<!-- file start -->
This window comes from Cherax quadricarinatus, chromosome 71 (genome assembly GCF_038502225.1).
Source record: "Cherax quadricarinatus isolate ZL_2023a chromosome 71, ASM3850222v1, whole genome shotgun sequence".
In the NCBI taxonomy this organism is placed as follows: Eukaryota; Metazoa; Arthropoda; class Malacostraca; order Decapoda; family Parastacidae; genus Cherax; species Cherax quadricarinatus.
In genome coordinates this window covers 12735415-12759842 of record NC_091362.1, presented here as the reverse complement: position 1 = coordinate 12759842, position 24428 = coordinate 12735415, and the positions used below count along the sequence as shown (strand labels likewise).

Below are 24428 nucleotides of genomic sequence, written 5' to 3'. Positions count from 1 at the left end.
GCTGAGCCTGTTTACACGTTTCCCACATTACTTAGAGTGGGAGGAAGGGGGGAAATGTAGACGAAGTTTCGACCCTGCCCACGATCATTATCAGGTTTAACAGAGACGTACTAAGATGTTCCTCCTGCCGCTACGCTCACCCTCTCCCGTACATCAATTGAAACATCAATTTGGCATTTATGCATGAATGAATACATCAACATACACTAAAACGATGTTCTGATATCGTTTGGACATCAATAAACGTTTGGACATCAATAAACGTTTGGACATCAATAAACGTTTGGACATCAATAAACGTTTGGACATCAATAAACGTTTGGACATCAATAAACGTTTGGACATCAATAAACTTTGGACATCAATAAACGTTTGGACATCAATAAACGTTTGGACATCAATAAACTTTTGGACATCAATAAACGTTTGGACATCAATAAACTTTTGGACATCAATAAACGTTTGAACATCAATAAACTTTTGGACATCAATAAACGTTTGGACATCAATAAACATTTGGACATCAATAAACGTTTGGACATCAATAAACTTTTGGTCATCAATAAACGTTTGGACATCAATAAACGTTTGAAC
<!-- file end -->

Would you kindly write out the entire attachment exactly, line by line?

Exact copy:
This window comes from Cherax quadricarinatus, chromosome 71 (genome assembly GCF_038502225.1).
Source record: "Cherax quadricarinatus isolate ZL_2023a chromosome 71, ASM3850222v1, whole genome shotgun sequence".
In the NCBI taxonomy this organism is placed as follows: Eukaryota; Metazoa; Arthropoda; class Malacostraca; order Decapoda; family Parastacidae; genus Cherax; species Cherax quadricarinatus.
In genome coordinates this window covers 12735415-12759842 of record NC_091362.1, presented here as the reverse complement: position 1 = coordinate 12759842, position 24428 = coordinate 12735415, and the positions used below count along the sequence as shown (strand labels likewise).

Below are 24428 nucleotides of genomic sequence, written 5' to 3'. Positions count from 1 at the left end.
GCTGAGCCTGTTTACACGTTTCCCACATTACTTAGAGTGGGAGGAAGGGGGGAAATGTAGACGAAGTTTCGACCCTGCCCACGATCATTATCAGGTTTAACAGAGACGTACTAAGATGTTCCTCCTGCCGCTACGCTCACCCTCTCCCGTACATCAATTGAAACATCAATTTGGCATTTATGCATGAATGAATACATCAACATACACTAAAACGATGTTCTGATATCGTTTGGACATCAATAAACGTTTGGACATCAATAAACGTTTGGACATCAATAAACGTTTGGACATCAATAAACGTTTGGACATCAATAAACGTTTGGACATCAATAAACGTTTGGACATCAATAAACTTTGGACATCAATAAACGTTTGGACATCAATAAACGTTTGGACATCAATAAACTTTTGGACATCAATAAACGTTTGGACATCAATAAACTTTTGGACATCAATAAACGTTTGAACATCAATAAACTTTTGGACATCAATAAACGTTTGGACATCAATAAACATTTGGACATCAATAAACGTTTGGACATCAATAAACTTTTGGTCATCAATAAACGTTTGGACATCAATAAACGTTTGAAC